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Testimonial

As a researcher, it's important to use validated scales to ensure reliability and improve interpretation of research results. The Marketing Scales database provides an easy, unified source to find and reference scales, including information on reliability and validity.
Krista Holt
Senior Director, Research & Design, Vital Findings

patriotism

The eight item, nine-point Likert-type scale is intended to measure a person's attitude regarding the fairness and justifiability of the socio-political system in which he/she lives.

A person's heightened concern about the security of personal and financial information when it is handled by foreign service agents is measured using five statements.

Six statements are used in this scale to measure a person's belief that companies should not send jobs to other countries and it is the government's responsibility to make sure it does not happen.

This scale has five, seven-point Likert-type items that measure the extent to which a person values one's culture, traditions, and family heritage.

Ten, seven-point items are used to measure the extent to which a person identifies with people in his/her local community.

The scale is composed of five, seven-point Likert-type statements that are intended to measure the degree to which a person identifies with a particular country. The items might also be used with respect to a subculture or ethnic group.

The extent to which a person expresses preference for and identification with his/her country rather than others is measured with this six item, five-point scale.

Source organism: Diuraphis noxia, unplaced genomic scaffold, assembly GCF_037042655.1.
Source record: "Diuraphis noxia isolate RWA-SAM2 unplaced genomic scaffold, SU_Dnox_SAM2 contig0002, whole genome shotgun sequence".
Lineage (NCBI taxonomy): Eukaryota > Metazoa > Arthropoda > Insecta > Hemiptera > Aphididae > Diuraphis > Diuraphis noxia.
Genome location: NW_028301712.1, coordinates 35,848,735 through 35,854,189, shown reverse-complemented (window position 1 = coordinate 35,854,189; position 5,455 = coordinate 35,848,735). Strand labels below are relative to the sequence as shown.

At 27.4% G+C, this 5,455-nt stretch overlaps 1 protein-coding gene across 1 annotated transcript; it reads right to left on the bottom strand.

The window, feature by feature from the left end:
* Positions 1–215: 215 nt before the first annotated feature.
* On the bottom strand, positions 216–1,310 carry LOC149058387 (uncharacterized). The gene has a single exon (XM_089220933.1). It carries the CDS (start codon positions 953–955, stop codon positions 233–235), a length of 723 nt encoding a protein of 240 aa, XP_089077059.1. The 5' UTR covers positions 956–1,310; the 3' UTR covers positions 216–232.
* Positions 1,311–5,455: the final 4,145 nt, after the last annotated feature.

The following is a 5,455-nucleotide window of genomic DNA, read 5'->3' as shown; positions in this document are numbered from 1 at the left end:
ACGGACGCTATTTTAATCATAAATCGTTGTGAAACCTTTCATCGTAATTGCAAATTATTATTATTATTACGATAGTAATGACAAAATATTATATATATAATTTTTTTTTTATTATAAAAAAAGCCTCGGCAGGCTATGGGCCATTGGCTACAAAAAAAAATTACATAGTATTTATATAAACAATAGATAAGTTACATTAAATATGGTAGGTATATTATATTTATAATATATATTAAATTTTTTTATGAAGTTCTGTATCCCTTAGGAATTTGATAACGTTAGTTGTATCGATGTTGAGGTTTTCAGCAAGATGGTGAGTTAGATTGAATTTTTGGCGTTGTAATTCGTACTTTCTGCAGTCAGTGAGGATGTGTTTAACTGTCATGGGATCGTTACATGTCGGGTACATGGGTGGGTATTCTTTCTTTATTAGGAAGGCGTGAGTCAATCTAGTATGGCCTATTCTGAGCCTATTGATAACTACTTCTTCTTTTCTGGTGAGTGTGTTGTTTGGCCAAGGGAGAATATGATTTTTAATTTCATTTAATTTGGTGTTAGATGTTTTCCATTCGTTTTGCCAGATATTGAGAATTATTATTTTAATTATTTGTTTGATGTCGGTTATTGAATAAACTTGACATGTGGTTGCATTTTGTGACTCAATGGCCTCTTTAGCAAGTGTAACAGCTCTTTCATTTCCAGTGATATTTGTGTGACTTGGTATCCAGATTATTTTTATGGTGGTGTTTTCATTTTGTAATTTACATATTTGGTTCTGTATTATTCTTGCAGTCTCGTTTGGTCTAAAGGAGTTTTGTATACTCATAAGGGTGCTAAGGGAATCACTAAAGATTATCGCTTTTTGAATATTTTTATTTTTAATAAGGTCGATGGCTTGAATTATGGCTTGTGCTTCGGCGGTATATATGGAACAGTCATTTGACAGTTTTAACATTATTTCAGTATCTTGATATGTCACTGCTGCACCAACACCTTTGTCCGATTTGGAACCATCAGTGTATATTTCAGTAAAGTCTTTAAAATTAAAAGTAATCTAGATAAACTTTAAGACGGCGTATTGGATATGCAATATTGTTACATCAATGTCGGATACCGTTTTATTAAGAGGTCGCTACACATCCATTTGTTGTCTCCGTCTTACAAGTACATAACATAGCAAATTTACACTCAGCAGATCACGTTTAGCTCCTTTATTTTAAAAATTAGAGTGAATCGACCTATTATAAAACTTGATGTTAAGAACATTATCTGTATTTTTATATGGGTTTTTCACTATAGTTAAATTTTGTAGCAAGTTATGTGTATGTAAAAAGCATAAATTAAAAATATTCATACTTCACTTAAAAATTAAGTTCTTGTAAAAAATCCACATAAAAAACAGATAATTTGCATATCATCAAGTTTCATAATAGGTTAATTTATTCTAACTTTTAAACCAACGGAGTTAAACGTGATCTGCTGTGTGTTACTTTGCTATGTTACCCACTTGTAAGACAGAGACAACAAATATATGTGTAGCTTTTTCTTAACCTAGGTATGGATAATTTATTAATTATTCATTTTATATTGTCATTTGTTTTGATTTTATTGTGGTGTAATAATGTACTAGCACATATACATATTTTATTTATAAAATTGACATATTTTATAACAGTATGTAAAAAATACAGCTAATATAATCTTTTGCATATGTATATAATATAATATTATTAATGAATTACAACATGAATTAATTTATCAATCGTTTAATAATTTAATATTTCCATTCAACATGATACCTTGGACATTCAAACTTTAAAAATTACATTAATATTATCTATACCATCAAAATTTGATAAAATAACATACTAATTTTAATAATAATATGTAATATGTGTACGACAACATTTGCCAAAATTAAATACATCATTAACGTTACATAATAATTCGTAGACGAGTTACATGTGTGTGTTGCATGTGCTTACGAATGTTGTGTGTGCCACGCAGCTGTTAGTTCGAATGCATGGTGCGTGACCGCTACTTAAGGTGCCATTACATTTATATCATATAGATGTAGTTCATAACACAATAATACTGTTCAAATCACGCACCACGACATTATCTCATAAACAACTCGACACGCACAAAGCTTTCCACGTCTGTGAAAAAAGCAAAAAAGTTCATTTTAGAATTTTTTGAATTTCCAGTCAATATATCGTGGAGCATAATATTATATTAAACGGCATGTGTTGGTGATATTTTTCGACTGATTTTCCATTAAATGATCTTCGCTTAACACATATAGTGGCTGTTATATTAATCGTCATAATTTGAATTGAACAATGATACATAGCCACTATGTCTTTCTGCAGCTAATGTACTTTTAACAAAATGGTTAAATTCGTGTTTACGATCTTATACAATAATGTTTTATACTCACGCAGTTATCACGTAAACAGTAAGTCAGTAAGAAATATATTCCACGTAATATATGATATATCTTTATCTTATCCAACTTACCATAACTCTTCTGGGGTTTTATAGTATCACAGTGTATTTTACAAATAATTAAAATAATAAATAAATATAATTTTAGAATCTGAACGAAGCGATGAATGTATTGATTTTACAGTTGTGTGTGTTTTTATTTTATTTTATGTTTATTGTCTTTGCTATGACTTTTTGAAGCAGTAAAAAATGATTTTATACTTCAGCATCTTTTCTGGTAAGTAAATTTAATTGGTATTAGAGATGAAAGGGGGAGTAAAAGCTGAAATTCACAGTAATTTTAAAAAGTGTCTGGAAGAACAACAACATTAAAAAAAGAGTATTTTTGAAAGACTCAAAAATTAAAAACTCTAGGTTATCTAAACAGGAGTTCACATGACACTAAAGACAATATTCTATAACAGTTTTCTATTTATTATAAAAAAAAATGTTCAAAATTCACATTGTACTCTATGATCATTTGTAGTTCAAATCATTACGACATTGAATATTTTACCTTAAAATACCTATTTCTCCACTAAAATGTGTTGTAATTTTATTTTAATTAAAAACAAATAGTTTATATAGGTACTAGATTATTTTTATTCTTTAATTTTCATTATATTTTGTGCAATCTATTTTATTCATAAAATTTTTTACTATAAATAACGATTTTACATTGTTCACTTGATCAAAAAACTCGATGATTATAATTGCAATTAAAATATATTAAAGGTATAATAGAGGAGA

A person’s attitude toward the appropriateness of purchasing American-made products versus those manufactured in other countries is measured using a seventeen-item, seven-point Likert-type scale. The scale was called CETSCALE (consumers' ethnocentric tendencies) by its creators, Shimp and Sharma 1987. The scale has been used in a variety of languages and countries. A ten-item version of the scale has been used in some studies and a revised version of the scale was used by Herche (1992).

The three-item, seven-point Likert-type scale is intended to measure a person's attitude concerning a retailer's adherence to unwritten rules of social conduct with the emphasis on how well it supports the nation and identifies with it.

A three-item, six-point scale is used to measure the degree to which a person describes feeling a sense of victory and/or patriotism upon exposure to some stimulus (e.g., music). Phrasing of the scale was such that it measured a respondent's emotional reaction to a stimulus rather than attitude toward the stimulus itself.